11.33am The British Medical Association has responded to news that Manchester Councils will gain control of £6bn NHS budget.

BMA Council chair Dr Mark Porter, said: “Any plans to do so would have to be underpinned by clear funding to ensure that an already dangerously over-stretched NHS budget isn’t used to prop up a woefully underfunded social care budget.

“These wide sweeping changes will affect millions of people.

“We need to look carefully at exactly how they will affect the commissioning and delivery of services, and what the impact on patient care will be. We must also ensure clinicians have a central role in decisions over health care, something which was undermined by the Health and Social Care Act 2012.

 “The NHS has just undergone unprecedented upheaval, there must be no more games with our health service and we need to avoid a situation where the NHS moves from being a national to a local political football.”

11.28am The first clinical commissioning groups to gain control of primary care budgets will use new powers to scale up GP services  and work up the new models of care in the NHS Five Year Forward View’s, they told HSJ.

NHS England last week announced that 64 CCGs had been approved to take on delegated commissioning of primary care in 2015-16. One further group has conditional approval.

Helen Hirst, chief officer for Bradford City and Bradford Districts CCGs, which were both approved, told HSJ they would now have “more flexibility” when redesigning services around the new models of care.

See here for the full story.

11.05am The British Social Attitudes Survey has revealed overwhelming support for the NHS and that a significant minority of the public don’t mind who provides care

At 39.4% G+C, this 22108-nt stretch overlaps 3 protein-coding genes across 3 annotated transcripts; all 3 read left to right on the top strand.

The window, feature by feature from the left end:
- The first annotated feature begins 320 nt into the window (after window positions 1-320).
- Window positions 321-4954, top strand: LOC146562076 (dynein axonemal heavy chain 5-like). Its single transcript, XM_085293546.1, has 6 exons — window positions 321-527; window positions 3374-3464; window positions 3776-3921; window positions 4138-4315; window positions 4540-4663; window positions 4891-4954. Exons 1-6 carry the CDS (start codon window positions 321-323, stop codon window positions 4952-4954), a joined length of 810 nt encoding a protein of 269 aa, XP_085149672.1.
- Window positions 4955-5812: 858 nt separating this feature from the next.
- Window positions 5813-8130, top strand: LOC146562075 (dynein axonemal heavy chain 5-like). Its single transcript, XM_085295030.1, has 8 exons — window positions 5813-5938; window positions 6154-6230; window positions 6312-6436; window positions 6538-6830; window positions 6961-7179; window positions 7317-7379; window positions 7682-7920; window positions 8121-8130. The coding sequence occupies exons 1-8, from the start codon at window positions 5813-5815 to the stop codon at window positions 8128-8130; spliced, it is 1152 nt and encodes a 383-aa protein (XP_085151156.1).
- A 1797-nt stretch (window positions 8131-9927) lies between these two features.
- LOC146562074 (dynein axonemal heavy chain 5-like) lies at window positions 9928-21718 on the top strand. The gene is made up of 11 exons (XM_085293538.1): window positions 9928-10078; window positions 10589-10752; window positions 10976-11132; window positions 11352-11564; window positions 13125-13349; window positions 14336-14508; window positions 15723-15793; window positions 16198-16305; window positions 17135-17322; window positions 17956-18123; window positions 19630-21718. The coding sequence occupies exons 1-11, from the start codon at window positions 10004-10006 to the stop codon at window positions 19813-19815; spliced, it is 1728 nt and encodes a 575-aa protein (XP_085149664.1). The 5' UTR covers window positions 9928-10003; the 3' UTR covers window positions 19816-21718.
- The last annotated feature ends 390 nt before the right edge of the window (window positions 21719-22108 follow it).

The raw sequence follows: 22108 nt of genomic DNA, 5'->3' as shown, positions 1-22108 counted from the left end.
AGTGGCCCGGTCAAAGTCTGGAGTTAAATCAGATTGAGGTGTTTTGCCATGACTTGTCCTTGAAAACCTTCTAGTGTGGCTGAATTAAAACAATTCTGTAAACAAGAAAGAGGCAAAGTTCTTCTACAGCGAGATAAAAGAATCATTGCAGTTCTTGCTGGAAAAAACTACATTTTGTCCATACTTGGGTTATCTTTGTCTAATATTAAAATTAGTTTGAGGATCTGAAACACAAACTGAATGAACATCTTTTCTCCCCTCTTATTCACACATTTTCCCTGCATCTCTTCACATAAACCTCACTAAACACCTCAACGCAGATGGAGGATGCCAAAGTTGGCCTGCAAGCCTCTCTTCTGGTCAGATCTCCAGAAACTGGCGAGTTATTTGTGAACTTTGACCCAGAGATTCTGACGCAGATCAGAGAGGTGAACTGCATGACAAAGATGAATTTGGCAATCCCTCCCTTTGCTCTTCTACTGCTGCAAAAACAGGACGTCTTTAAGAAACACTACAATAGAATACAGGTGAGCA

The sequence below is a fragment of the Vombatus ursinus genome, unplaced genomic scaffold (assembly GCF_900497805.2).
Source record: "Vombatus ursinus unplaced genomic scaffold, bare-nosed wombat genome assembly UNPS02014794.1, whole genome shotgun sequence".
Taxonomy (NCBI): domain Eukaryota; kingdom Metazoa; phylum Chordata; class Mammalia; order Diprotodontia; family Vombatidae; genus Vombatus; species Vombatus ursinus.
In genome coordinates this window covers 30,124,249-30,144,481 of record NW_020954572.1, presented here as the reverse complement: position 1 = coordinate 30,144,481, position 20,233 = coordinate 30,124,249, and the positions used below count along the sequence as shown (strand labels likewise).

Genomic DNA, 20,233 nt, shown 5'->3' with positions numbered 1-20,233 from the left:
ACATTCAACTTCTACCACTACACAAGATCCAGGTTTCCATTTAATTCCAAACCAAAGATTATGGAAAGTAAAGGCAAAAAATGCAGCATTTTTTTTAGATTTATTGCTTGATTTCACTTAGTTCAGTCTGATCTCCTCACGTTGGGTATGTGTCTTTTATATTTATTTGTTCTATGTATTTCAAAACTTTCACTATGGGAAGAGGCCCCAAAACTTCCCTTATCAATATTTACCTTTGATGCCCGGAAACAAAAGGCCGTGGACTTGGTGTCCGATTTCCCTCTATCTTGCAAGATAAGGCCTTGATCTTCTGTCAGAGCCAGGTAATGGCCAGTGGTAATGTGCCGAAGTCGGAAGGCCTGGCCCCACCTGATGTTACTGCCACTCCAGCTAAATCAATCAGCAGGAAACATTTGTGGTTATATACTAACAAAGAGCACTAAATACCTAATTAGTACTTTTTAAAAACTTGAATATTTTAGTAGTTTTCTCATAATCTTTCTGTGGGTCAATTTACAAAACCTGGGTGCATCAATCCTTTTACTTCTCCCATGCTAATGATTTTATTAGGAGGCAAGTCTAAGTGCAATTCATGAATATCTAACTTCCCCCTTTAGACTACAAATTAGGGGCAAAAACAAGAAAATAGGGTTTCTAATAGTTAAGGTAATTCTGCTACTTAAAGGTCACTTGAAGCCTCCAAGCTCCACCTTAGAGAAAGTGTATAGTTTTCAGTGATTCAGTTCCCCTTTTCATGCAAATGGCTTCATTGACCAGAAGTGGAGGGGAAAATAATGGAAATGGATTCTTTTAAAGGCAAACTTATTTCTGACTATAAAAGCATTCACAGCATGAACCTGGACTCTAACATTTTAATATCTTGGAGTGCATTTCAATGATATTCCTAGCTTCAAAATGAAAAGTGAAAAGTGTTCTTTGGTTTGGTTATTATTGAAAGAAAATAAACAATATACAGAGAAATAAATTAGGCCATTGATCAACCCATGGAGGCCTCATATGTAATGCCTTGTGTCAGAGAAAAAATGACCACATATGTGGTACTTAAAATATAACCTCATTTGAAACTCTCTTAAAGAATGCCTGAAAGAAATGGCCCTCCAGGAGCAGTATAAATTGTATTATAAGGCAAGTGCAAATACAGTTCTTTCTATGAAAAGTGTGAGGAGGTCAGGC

British people do not have a strong preference whether NHS-funded hospital treatment is provided by the NHS directly, a private organisation, or a not-for-profit body.

The survey of 2,878 adults in Great Britain commissioned by the charity Health Foundation, and carried out by  NatCen Social Research last year, found that:   

•           89 per cent of adults in Great Britain support a national health system that is tax-funded, free at the point of use and provides comprehensive care for all citizens.

•           43 per cent of those polled do not have a preference for whether their NHS-funded hospital care is provided by the NHS or another provider (e.g. private company or not-for-profit body such as a charity or social enterprise). 39% expressed an active preference for this care to be delivered by the NHS.

•           51 per cent think the NHS often wastes money.

10.03am More on that Manchester story. Details of the deal appear to have emerged in a draft “memorandum of understanding” seen by city’s Manchester Evening News.

According to the MEN, the devolution deal involves the formation of “new board” to take decisions across the Greater Manchester region.

9.44am A major story has broken about an announcement due to be made by the chancellor George Osborne on Friday.

The £6bn health and social care budget for Greater Manchester will be taken over by regional councils under devolved NHS powers, the BBC says.

This will see NHS England hand decision-making for spending on hospitals, GPs surgeries and drop-in centres to local politicians. The plan could come into force from April 2016.

More on this story soon…

7.00am Good morning and welcome to HSJ Live.

We kick off the day with a comment piece from Nigel Keohane, research director of think tank the Social Market Foundation and editor of A Problem Shared? New Perspectives on Integrating Care, discussing the spectrum of opinions on integration.